Digest: How do you feel when the fan anger is directed at you? Do you take it to heart? Do you just have a thick skin about it and let it roll off your back?

Valentini: I think it’s a little bit of all of those things. I can understand their passion and I welcome their passion and I wouldn’t want them to be any less passionate about their show, their characters, their actors, and that’s when I have to have a little bit of a tough skin. Sometimes if they don’t agree with some decisions either I’ve made myself or the network has made or the writers have made, I can’t explain it to them. Some things are out of my control, but I defy anybody to find somebody in this building who cares more and works harder than I do in the interest of GENERAL HOSPITAL staying on the air.

Digest: You have a lot of veterans on the show that the audience is very passionate about. How does it feel for you to carry that legacy?

Valentini: It’s a big cast and sometimes it’s a little overwhelming to manage everyone’s schedule based on some of the financial constraints that we have, but we try to do our best and bring in the people that make sense around some of the present stories that we’re telling. Sometimes stories just lend themselves to the veterans. I don’t think anybody has seen as much of Monica in the last six years as we saw in the previous 15! I love Leslie [Charleson], I love having her around, and there’s a lot of story that’s involved with her being the chief of staff at the hospital and her being the matriarch of the Quartermaine family. I think that from Tracy’s departure and A.J.’s death and Jason coming back, she’s been sort of front and center and very top of mind for the audience. I think they really love seeing her and we love working with her and she’s a very important part of the GH tapestry.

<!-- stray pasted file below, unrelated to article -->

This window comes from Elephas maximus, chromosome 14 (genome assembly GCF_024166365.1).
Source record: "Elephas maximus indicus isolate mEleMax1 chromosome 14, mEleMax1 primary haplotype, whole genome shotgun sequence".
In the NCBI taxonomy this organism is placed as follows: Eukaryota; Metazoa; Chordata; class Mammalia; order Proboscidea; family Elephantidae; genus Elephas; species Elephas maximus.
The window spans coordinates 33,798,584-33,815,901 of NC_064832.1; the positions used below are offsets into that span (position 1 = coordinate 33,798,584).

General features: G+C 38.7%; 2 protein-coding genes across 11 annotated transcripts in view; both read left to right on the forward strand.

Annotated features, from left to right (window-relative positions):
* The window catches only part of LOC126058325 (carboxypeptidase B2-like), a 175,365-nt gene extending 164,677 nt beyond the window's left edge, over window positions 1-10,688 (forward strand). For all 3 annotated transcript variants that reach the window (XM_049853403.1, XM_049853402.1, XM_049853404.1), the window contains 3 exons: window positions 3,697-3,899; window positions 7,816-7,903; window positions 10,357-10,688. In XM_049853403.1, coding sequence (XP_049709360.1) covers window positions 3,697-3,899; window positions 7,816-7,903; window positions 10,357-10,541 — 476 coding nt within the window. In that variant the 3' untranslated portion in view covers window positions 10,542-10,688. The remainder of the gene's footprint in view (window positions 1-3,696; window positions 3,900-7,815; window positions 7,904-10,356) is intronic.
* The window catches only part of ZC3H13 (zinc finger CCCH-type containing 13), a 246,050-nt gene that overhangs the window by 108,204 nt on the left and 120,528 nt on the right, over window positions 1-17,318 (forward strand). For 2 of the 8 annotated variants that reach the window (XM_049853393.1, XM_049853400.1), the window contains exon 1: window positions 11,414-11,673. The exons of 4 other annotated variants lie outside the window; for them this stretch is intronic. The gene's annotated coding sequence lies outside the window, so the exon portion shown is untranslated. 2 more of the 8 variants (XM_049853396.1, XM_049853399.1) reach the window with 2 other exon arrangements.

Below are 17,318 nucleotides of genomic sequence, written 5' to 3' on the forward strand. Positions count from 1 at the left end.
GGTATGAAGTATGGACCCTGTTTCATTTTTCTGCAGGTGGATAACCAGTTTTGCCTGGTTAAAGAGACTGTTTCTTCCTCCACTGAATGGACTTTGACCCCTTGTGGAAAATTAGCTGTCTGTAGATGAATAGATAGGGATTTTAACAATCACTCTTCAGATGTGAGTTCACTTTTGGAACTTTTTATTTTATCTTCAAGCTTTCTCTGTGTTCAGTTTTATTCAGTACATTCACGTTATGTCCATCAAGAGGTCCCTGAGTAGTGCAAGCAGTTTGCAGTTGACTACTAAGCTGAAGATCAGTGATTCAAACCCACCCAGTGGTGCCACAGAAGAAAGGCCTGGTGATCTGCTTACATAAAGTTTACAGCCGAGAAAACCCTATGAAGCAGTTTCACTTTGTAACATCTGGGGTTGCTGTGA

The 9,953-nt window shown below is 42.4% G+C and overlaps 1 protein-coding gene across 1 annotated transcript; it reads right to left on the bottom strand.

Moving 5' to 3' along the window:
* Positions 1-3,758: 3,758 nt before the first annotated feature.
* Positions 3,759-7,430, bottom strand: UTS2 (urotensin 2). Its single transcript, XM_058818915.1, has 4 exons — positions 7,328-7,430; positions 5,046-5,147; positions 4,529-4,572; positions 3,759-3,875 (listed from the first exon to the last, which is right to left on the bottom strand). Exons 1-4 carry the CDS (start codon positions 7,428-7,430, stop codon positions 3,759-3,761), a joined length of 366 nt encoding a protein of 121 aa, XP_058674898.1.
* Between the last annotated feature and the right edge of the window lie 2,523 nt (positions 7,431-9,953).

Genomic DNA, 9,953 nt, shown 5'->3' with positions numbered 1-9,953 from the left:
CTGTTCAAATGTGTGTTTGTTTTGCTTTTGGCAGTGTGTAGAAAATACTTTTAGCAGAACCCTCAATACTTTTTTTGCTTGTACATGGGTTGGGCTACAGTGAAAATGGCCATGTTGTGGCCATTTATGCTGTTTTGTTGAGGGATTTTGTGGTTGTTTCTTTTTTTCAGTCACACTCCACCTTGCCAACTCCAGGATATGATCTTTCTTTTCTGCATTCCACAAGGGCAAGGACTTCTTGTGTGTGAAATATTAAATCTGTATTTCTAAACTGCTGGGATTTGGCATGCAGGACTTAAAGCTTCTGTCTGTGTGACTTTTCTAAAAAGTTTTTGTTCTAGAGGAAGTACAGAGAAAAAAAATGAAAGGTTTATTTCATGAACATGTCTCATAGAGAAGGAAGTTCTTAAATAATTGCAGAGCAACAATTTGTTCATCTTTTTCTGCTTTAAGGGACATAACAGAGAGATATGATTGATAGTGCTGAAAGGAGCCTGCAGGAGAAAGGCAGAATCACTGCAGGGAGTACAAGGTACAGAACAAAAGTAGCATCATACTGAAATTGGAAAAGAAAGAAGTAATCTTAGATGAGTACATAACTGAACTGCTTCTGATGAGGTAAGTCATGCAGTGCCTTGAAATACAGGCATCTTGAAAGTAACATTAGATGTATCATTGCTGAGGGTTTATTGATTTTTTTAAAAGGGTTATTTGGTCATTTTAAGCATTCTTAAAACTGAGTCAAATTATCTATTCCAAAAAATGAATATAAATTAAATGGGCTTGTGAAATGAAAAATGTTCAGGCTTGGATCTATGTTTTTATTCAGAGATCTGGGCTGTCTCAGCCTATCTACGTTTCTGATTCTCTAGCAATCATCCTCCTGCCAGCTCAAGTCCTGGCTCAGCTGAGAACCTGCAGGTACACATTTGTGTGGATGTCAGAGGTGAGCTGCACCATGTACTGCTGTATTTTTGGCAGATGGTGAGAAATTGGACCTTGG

Digest: Will we be seeing Lynn Herring (Lucy) again or any other fan favorites for the Nurses’ Ball?

Valentini: Yes, Lynn Herring will be back for the Nurses’ Ball. We’re really excited to see her and have her bring her energy and joy to the set. She’s just such a pleasure.



Digest: Was the lawsuit between ABC and Prospect Park a source of stress for you and were you relieved when it ended?

Valentini: Yes and yes.

Digest: Now that it has been resolved, is it possible we would see any characters from ALL MY CHILDREN or ONE LIFE TO LIVE in Port Charles?

Valentini: Yes, and that is something we’d love to do, but it really has to come up organically. We’ve definitely tried to do a couple of things but there have been some conflicts with actors and their availability. If something comes up in the future and it makes sense, we’ll make it work.

Digest: Looking at your current canvas, you really have an embarrassment of riches in terms of actors. Is that sometimes a blessing and a curse because you need to keep them all in story?

Valentini: It is a blessing and a curse, but I think that Chris [Van Etten, head writer] and Shelly [Altman, head writer] are doing a magnificent job of keeping all the balls in the air and no one is sort of left by the wayside. And if they are, then they come roaring back in a big way shortly thereafter.

Digest: The Emmys are coming up on April 29. What did winning back-to-back Emmys for Outstanding Drama Series in the past two years mean to you?

Valentini: Oh, it was overwhelming! It was the first time I had ever won an Emmy for Drama Series as the executive producer, and it was really exciting, and exciting for the whole team. We work so hard during the year that when it comes time to have a little bit of a celebration, it’s fun to just let loose and be proud of what we’re doing. To be acknowledged by your peers is really fun.

Digest: What would you say is the most rewarding thing about your job at GH?

Valentini: Getting in my car at the end of the day and knowing that this team did their best; that we’ve given everything we possibly could that day and hopefully, we did a really good job and made some people either laugh or cry or feel good or they’re moved by something that we did. I feel like we try to do that every day.

Digest: What does it mean for you to be the executive producer of the longest-running, scripted show on television?

Valentini: It’s honestly daunting and overwhelming that I have that responsibility, but I take it very seriously and hope that we can not only top what we did on the 50th, but it brings a whole new group and generation of fans into the GH family of viewers.

Digest: Thoughts on the show making it to 60? 

Valentini: That would be awesome! I think we can do it.